Mom and Dad, at Mom’s farewell party at Jessieville Elementary School. Photo courtesy of her friend and colleague, Mrs. Cheryl Kastner.
She’s sort of like a doctor, only for learning disabilities. She worked hard for many years helping hundreds of students who struggle. She makes learning fun. She knows how to teach the mind and touch the heart- a rare combination. I suppose that’s why her success rate is so high. In the end, she knows it’s not about the grade average or the test score, it’s about the student’s feeling of success. Are they smiling more? Do they laugh? Is there a sparkle in their eye that wasn’t there when they first walked into her classroom? Have they gone from “I can’t” to “Maybe I can!”? If the answer to any of these questions is yes, then she has succeeded.
Who is this miracle worker? She is someone I know quite well, she is my mother.
I’ve seen it happen over and over. Parents would walk into Mother’s classroom on a summer afternoon while we are setting up, decorating bulletin boards. Sometimes they have their child with them, sometimes not. They see me standing on a chair, stapling wavy, corrugated border onto a cork bulletin board and instantly feel as though they have interrupted. What they need to say is private. Mother steps out into the hall. I see her shadow as she is talking quietly, and listening intently, to this concerned mother. Her child is struggling, and not only do they struggle with learning – a monumental trial for any child – but they also deal with the insults from their peers. After only a few minutes of conversation with Mrs. Courtney, however, that mother feels the burden lifted. She has hope, because her child has hope – a mother’s greatest desire. She knows that her child has a friend, an ally, a partner, in a little red-headed teacher some call “Mrs. C”.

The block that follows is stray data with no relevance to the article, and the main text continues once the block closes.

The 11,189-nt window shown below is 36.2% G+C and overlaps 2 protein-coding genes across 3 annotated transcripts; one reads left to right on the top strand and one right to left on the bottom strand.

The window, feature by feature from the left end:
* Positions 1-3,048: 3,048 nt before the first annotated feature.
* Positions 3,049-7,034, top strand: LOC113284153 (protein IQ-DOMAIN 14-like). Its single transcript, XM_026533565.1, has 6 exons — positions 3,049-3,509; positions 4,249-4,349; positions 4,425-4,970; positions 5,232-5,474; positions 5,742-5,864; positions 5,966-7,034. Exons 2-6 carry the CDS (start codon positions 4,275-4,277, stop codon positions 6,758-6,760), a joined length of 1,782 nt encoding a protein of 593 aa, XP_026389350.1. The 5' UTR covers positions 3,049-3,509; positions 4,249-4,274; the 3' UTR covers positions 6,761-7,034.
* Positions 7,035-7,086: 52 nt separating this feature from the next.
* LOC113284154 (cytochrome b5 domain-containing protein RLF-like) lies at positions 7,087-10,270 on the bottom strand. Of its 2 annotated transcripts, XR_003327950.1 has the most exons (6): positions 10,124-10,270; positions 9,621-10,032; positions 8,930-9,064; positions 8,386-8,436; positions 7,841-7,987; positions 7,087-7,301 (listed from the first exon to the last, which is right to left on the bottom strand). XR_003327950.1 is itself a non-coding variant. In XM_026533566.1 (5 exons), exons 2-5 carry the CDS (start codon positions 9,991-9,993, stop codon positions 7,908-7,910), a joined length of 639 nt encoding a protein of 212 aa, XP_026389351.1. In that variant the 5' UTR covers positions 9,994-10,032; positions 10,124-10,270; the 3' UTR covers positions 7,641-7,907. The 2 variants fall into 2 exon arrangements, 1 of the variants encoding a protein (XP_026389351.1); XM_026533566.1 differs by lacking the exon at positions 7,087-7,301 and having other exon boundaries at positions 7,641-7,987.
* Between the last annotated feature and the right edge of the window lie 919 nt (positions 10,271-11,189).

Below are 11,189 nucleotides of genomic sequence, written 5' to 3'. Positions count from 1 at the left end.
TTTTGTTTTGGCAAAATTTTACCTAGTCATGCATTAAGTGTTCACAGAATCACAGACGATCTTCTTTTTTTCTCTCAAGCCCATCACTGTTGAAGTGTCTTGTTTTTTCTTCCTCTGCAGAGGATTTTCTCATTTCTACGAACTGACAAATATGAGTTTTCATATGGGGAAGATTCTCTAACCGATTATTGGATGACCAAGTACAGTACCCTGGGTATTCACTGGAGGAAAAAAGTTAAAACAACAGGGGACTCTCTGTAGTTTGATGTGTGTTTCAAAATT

The school year begins, and this wonder woman has an enormous task ahead of her: helping a group of students beat the odds, which are not in their favor. She writes the IEP’s (Individual Education Plans) for each child, and begins executing those plans. She has some discipline problems, but nothing she can’t handle. There are peaks and valleys, wins and loses. But through it all, Mrs. C keeps her smile, her energy, and her cheers for the student who is ready to give up. She loves the underdog; she loves to see the one who is discounted, count. And each one leaves her classroom knowing that they mattered to her.
Not one parent ever asked my mother how she voted. They never questioned her as to whether she was a racist or asked her religion. They judged her character by her actions, and therefore knew she was a good person and a great teacher. That’s the real world. It isn’t what we see in the headlines or on the morning news shows. It’s the people we know in the life we’re living now. We all make a difference when we give of ourselves to the world in which we live. We offer our skills, our love, and our time to a real person, and hopefully, we make them better for having known us.
That’s what my mom did. And that’s what I want to do, too.
And of some have compassion, making a difference: ~ Jude 22